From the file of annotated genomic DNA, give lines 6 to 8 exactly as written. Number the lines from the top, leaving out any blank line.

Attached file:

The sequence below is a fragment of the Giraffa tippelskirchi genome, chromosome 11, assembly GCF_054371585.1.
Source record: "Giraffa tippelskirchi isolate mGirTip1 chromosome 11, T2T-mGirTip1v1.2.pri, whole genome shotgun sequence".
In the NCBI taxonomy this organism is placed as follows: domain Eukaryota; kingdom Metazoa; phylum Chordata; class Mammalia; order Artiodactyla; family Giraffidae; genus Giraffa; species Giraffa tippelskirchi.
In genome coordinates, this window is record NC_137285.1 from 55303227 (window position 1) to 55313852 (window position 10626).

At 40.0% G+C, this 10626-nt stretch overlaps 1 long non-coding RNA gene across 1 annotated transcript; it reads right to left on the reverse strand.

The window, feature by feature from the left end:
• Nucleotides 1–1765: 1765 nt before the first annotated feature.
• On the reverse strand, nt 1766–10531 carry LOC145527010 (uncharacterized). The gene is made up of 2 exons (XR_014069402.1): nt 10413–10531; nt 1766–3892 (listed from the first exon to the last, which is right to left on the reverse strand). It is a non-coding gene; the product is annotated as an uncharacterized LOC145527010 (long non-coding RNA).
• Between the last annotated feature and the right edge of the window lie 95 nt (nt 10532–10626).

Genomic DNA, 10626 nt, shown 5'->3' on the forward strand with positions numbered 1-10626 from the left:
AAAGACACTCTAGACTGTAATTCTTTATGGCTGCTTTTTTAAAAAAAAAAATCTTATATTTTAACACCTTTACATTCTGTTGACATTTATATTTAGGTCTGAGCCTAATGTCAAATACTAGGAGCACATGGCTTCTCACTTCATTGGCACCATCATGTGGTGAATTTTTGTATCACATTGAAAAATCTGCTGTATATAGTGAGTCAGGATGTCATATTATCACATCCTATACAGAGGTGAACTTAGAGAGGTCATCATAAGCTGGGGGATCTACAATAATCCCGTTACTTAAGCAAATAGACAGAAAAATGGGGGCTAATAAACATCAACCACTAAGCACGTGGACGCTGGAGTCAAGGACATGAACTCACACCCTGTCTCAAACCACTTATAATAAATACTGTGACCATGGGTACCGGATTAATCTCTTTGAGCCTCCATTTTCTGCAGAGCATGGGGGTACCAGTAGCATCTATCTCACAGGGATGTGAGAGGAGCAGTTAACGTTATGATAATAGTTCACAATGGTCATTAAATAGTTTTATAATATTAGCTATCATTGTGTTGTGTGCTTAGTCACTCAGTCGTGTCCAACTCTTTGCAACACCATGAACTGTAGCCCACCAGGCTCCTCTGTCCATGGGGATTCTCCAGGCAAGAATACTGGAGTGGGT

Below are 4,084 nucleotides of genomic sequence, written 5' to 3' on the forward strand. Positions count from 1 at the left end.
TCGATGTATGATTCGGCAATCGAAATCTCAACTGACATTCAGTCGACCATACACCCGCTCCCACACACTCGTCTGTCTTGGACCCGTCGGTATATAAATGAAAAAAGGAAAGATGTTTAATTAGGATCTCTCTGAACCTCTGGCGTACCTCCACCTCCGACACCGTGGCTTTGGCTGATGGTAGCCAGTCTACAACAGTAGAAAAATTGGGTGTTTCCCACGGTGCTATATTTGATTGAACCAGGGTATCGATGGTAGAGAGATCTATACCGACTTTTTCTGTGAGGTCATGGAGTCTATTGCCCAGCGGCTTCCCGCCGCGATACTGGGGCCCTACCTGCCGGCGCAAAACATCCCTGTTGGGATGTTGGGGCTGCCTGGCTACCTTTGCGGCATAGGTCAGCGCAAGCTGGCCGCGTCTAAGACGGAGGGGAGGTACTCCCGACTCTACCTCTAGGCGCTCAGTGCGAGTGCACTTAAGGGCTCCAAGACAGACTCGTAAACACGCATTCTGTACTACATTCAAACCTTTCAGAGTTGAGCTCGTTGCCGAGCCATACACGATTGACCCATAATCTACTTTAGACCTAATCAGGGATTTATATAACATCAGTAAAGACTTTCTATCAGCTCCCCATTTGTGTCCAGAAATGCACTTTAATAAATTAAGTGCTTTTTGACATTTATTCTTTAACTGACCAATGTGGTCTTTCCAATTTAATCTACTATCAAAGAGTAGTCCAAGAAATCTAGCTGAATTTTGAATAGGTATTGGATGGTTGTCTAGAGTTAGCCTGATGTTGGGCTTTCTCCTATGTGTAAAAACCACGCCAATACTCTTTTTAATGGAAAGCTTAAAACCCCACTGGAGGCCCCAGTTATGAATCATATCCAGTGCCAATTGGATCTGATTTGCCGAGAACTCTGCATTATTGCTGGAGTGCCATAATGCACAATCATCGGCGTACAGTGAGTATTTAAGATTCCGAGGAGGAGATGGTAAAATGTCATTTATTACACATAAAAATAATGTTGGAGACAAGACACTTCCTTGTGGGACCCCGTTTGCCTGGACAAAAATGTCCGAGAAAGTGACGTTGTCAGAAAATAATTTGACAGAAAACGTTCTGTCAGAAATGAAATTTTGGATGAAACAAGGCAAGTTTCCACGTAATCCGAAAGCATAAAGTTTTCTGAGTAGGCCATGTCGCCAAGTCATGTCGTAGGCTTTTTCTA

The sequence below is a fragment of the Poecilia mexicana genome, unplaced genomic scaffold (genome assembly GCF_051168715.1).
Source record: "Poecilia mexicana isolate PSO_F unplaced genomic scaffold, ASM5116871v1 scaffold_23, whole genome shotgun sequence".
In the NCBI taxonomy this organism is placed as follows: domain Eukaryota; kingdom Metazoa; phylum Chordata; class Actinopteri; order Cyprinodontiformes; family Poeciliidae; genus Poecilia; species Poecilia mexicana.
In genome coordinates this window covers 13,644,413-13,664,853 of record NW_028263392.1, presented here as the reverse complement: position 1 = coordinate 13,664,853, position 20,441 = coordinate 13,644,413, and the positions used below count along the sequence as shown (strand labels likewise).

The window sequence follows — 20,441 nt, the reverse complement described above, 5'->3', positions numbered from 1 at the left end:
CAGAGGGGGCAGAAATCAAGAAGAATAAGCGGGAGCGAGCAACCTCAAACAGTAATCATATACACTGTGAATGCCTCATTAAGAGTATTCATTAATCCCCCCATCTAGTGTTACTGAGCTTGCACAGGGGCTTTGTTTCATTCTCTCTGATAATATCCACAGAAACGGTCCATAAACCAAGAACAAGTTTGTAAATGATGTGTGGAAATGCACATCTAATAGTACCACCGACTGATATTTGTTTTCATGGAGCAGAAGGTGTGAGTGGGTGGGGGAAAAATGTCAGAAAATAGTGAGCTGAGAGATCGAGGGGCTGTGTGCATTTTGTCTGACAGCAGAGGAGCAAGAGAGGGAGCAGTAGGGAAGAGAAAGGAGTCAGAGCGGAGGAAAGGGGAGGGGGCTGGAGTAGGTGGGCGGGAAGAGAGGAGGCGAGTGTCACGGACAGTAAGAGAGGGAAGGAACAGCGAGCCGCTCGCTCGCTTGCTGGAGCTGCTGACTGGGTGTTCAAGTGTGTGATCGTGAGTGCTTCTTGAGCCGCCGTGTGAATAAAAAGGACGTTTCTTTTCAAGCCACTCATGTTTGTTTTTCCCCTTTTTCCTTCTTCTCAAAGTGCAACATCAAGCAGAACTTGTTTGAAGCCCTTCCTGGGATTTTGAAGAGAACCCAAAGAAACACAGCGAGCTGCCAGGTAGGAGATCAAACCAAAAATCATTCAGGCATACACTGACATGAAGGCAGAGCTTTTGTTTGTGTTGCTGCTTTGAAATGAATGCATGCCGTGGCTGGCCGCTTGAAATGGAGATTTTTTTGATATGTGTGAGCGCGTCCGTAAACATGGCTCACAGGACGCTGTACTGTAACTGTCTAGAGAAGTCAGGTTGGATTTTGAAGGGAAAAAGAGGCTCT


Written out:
The window, feature by feature from the left end:
• Nucleotides 1–1765: 1765 nt before the first annotated feature.
• On the reverse strand, nt 1766–10531 carry LOC145527010 (uncharacterized). The gene is made up of 2 exons (XR_014069402.1): nt 10413–10531; nt 1766–3892 (listed from the first exon to the last, which is right to left on the reverse strand). It is a non-coding gene; the product is annotated as an uncharacterized LOC145527010 (long non-coding RNA).